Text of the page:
DENVER — The story broke precisely at 6 p.m, as ESPN and the New York Times simultaneously published a story that sent immediate shockwaves across the country — former University of Missouri linebacker Michael Sam, an NFL prospect likely to be drafted this April in the early rounds, came out as gay.
Sam, 24, stated what his teammates confirmed back in August: “I am an openly, proud gay man.”
He said he told his Missouri teammates in August and suffered no repercussions. He said he was surprised to discover many people in the media already knew he was gay.
“I understand how big this is,” Sam said in the ESPN interview. “It’s a big deal. No one has done this before. And it’s kind of a nervous process, but I know what I want to be … I want to be a football player in the NFL.”
At 6-foot-2 and 260 pounds, Sam starred in college football last season. Besides being first team All-American, he was named the top defensive player in the Southeastern Conference, considered the nation’s best league. Teammates named him the team’s most valuable player.
With those credentials, he’s expected to be picked in the NFL draft in May.
The NFL issued a statement on Twitter Sunday: “We admire Michael Sam’s honesty and courage. Michael is a football player. Any player with ability and determination can succeed in the NFL. We look forward to welcoming and supporting Michael Sam in 2014.”
Assuming he is drafted, Sam would become the first openly gay player in the NFL.
Shortly after the news broke, Sam took to Twitter:
I would like to thank my family, teammates, and coaches. I am not afraid.
— Michael Sam (@MichaelSam52) February 10, 2014
While many prominent gay and lesbian personalities also took to social media to express their support for Sam, a Sports Illustrated article also appeared in which a number of NFL executives, speaking anonymously, speculated that his courageous admission could hurt his prospects in the league.
“I don’t think football is ready for (an openly gay player) just yet,” an NFL player personnel assistant told the magazine. “In the coming decade or two, it’s going to be acceptable, but at this point in time it’s still a man’s-man game. To call somebody a (gay slur) is still so commonplace. It’d chemically imbalance an NFL locker room and meeting room.”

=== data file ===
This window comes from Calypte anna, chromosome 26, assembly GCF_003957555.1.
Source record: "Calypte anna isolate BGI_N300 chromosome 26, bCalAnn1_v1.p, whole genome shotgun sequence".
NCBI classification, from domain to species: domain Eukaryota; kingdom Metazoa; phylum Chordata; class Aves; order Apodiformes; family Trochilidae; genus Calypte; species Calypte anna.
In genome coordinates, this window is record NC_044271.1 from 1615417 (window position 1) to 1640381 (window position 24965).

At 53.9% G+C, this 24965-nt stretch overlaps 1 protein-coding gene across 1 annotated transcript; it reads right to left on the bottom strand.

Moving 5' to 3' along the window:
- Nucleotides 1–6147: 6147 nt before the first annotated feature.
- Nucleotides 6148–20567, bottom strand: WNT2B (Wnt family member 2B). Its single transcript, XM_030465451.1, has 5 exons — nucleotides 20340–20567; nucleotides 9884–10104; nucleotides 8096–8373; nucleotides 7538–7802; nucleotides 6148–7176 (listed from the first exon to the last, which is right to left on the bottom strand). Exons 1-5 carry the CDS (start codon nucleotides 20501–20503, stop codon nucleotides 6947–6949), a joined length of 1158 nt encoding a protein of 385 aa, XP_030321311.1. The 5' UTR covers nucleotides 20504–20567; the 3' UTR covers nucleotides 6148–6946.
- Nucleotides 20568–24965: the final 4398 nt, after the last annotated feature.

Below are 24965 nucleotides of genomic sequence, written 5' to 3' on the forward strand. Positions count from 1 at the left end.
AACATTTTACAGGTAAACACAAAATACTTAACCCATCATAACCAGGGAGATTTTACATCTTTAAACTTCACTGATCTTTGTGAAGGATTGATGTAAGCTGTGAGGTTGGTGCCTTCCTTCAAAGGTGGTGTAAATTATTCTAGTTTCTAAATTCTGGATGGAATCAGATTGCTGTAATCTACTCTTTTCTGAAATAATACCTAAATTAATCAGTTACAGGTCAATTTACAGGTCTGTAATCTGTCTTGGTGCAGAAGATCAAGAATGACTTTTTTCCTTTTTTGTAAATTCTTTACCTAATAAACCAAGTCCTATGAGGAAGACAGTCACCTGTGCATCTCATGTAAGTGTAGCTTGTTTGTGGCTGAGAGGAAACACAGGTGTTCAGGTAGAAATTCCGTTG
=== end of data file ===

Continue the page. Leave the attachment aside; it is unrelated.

Among those offering their support was Colorado Speaker of the House Mark Ferrandino, D-Denver, the first gay lawmaker to hold that post, who took to Twitter to praise Sam for his courage.
— Mark Ferrandino (@MarkFerrandino) February 10, 2014
Sam, who came out to his teammates in August, went on to lead Missouri to an SEC West division championship in 2013 and to be named conference defensive player of the year.
He reportedly decided to come out now to give teams a chance to consider him completely, as a player and a man, prior to the draft.
As detailed in an exclusive story by the website outsports.com, Sam’s coming out has been a few months in the making and orchestrated by a team of agents and advisors.
In that story, publicist Howard Bragman says that Sam wanted to come out not to be a civil rights icon but so he could focus on football.
“Michael is a football player, not an activist,” Bragman told outsports.com. “If you start showing up at too many dinners and too many parades, you start to send the message to a potential team about his priorities. The community wins when he steps onto an NFL field and plays in a game, not as the grand marshal of a pride parade. He may do that eventually, but the first year needs to be all about football.”
GLAAD, a lesbian, gay, bisexual and transgender media advocacy group, said Sam is the latest high-profile athlete to come out as LGBT. Others include the NBA’s Jason Collins, the WNBA’s Brittney Griner, WWE’s Darren Young, UFC’s Liz Carmouche, MMA’s Fallon Fox and Major League Soccer’s Robbie Rogers.
I could care less about a man’s sexual preference! i care about winning games and being respectful in the locker room!
— DeAngelo Williams (@DeAngeloRB) February 10, 2014
Hats off to you Michael Sam, that takes some guts #respect
— Jonathan A. Martin (@J_Martin71) February 10, 2014
CNN contributed to this article.